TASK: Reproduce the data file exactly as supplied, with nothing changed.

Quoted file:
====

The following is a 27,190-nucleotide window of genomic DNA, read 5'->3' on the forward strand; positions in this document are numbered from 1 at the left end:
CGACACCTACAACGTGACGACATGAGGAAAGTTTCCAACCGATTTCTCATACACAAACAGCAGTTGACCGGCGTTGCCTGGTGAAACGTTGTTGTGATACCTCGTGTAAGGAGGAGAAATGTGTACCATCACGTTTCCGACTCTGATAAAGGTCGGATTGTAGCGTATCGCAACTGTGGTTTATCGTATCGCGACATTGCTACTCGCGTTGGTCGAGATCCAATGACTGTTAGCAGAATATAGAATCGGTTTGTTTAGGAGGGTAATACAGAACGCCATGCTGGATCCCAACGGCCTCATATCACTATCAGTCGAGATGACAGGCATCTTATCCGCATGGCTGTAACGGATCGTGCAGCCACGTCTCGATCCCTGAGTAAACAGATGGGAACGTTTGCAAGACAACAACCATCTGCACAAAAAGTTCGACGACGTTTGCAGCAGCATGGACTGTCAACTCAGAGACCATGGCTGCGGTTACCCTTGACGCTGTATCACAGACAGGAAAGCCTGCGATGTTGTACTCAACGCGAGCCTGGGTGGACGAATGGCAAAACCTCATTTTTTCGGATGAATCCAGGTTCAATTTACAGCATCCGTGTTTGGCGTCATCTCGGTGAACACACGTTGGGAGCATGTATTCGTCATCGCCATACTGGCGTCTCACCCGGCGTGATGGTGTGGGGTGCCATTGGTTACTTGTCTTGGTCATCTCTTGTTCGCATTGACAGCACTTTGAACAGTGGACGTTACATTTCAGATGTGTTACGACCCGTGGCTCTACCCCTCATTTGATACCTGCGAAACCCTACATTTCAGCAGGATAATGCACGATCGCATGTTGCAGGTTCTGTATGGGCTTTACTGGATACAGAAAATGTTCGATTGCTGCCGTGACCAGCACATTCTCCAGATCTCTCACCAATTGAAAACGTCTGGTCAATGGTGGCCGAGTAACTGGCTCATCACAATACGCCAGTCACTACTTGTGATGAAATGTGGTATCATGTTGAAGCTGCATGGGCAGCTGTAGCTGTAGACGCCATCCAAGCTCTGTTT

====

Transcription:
The following is a 27,190-nucleotide window of genomic DNA, read 5'->3' on the forward strand; positions in this document are numbered from 1 at the left end:
CGACACCTACAACGTGACGACATGAGGAAAGTTTCCAACCGATTTCTCATACACAAACAGCAGTTGACCGGCGTTGCCTGGTGAAACGTTGTTGTGATACCTCGTGTAAGGAGGAGAAATGTGTACCATCACGTTTCCGACTCTGATAAAGGTCGGATTGTAGCGTATCGCAACTGTGGTTTATCGTATCGCGACATTGCTACTCGCGTTGGTCGAGATCCAATGACTGTTAGCAGAATATAGAATCGGTTTGTTTAGGAGGGTAATACAGAACGCCATGCTGGATCCCAACGGCCTCATATCACTATCAGTCGAGATGACAGGCATCTTATCCGCATGGCTGTAACGGATCGTGCAGCCACGTCTCGATCCCTGAGTAAACAGATGGGAACGTTTGCAAGACAACAACCATCTGCACAAAAAGTTCGACGACGTTTGCAGCAGCATGGACTGTCAACTCAGAGACCATGGCTGCGGTTACCCTTGACGCTGTATCACAGACAGGAAAGCCTGCGATGTTGTACTCAACGCGAGCCTGGGTGGACGAATGGCAAAACCTCATTTTTTCGGATGAATCCAGGTTCAATTTACAGCATCCGTGTTTGGCGTCATCTCGGTGAACACACGTTGGGAGCATGTATTCGTCATCGCCATACTGGCGTCTCACCCGGCGTGATGGTGTGGGGTGCCATTGGTTACTTGTCTTGGTCATCTCTTGTTCGCATTGACAGCACTTTGAACAGTGGACGTTACATTTCAGATGTGTTACGACCCGTGGCTCTACCCCTCATTTGATACCTGCGAAACCCTACATTTCAGCAGGATAATGCACGATCGCATGTTGCAGGTTCTGTATGGGCTTTACTGGATACAGAAAATGTTCGATTGCTGCCGTGACCAGCACATTCTCCAGATCTCTCACCAATTGAAAACGTCTGGTCAATGGTGGCCGAGTAACTGGCTCATCACAATACGCCAGTCACTACTTGTGATGAAATGTGGTATCATGTTGAAGCTGCATGGGCAGCTGTAGCTGTAGACGCCATCCAAGCTCTGTTT